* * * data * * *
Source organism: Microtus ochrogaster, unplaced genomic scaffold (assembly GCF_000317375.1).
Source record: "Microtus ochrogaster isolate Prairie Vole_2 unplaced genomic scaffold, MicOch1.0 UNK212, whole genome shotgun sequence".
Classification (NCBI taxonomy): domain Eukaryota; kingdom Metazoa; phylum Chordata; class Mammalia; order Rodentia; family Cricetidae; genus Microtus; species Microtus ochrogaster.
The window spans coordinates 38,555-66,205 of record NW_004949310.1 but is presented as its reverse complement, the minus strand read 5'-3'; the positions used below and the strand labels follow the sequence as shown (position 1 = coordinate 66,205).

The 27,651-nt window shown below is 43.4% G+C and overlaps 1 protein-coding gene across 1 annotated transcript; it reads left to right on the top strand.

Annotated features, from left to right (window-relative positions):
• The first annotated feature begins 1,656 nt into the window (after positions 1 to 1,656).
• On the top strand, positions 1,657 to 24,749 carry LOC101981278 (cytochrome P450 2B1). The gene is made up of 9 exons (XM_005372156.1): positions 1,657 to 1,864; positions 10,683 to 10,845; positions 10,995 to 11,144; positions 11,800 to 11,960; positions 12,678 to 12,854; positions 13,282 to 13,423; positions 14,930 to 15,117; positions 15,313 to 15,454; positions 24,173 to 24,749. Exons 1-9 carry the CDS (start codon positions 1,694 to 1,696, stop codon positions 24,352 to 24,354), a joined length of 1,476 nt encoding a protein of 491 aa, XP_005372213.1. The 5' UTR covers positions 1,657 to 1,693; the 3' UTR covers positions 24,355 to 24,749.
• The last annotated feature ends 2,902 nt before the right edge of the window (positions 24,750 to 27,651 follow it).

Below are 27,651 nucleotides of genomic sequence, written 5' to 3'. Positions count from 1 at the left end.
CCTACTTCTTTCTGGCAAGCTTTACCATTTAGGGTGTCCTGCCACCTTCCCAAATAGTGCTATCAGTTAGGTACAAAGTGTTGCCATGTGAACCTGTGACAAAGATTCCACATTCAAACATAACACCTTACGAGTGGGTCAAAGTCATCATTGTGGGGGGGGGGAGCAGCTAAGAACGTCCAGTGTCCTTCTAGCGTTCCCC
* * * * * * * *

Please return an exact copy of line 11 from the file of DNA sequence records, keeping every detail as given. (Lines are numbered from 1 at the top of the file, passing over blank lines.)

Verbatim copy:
CCTACTTCTTTCTGGCAAGCTTTACCATTTAGGGTGTCCTGCCACCTTCCCAAATAGTGCTATCAGTTAGGTACAAAGTGTTGCCATGTGAACCTGTGACAAAGATTCCACATTCAAACATAACACCTTACGAGTGGGTCAAAGTCATCATTGTGGGGGGGGGGAGCAGCTAAGAACGTCCAGTGTCCTTCTAGCGTTCCCC